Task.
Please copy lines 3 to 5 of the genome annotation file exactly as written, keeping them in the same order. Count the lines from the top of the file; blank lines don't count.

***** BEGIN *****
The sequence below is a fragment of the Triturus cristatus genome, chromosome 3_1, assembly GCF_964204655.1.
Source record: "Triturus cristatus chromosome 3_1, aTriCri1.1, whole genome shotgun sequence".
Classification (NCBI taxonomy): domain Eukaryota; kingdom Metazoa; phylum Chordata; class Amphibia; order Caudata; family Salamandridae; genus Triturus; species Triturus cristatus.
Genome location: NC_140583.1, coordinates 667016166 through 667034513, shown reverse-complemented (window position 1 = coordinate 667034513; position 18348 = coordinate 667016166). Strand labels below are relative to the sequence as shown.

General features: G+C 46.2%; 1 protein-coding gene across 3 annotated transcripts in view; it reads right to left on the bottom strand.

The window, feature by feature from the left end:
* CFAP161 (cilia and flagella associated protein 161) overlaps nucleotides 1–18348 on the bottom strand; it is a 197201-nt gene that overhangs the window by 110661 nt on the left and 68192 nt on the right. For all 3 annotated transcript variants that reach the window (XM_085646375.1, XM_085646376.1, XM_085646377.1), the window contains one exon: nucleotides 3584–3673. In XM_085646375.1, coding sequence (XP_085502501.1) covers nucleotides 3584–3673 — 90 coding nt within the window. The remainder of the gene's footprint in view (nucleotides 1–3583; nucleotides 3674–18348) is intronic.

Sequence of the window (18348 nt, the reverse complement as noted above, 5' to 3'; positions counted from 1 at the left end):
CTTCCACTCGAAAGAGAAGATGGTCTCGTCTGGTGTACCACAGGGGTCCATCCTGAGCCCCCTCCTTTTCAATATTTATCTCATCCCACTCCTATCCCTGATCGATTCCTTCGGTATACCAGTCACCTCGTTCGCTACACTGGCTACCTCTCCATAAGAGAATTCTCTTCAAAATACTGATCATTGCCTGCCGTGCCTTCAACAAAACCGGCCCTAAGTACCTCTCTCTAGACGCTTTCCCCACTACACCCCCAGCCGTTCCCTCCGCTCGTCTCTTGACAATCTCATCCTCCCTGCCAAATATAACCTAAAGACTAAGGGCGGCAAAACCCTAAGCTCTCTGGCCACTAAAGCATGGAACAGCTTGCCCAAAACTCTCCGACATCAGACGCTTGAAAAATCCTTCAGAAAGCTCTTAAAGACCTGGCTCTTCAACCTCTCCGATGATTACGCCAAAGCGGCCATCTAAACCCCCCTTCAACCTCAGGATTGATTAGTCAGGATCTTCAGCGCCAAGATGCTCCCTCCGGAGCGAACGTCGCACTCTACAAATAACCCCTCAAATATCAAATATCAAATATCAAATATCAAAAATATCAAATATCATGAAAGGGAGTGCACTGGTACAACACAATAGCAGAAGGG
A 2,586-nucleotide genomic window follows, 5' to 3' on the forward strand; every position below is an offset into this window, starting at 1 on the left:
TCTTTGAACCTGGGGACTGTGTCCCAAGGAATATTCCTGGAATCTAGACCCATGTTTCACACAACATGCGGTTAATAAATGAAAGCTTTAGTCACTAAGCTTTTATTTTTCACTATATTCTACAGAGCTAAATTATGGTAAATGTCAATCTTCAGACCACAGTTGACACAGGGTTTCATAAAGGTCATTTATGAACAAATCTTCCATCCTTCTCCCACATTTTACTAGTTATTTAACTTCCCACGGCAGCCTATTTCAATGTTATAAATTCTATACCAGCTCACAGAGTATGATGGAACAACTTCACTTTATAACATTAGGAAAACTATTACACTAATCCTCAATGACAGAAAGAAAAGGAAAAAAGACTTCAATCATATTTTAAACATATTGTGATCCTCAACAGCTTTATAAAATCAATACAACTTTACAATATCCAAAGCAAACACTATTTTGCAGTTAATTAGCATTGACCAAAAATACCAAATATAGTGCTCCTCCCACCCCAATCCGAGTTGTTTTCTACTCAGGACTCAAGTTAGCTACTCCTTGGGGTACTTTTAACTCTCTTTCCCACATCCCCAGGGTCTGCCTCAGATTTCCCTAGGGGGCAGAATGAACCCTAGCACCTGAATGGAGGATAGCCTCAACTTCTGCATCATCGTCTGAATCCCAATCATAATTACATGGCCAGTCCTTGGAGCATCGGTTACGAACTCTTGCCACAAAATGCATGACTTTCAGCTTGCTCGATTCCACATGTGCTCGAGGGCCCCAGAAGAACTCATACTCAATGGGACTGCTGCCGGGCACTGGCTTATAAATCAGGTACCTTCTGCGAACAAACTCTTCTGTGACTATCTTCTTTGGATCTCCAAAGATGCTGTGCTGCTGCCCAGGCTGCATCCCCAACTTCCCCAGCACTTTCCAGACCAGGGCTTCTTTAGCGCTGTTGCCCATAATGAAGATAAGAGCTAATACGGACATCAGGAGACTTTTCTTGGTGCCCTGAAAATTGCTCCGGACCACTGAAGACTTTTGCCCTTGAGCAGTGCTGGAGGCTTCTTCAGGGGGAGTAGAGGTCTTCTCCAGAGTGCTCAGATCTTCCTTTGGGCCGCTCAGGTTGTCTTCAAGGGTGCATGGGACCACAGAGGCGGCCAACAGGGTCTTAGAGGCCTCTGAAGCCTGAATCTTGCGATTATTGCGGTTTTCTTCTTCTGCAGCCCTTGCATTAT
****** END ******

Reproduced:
Classification (NCBI taxonomy): domain Eukaryota; kingdom Metazoa; phylum Chordata; class Amphibia; order Caudata; family Salamandridae; genus Triturus; species Triturus cristatus.
Genome location: NC_140583.1, coordinates 667016166 through 667034513, shown reverse-complemented (window position 1 = coordinate 667034513; position 18348 = coordinate 667016166). Strand labels below are relative to the sequence as shown.

General features: G+C 46.2%; 1 protein-coding gene across 3 annotated transcripts in view; it reads right to left on the bottom strand.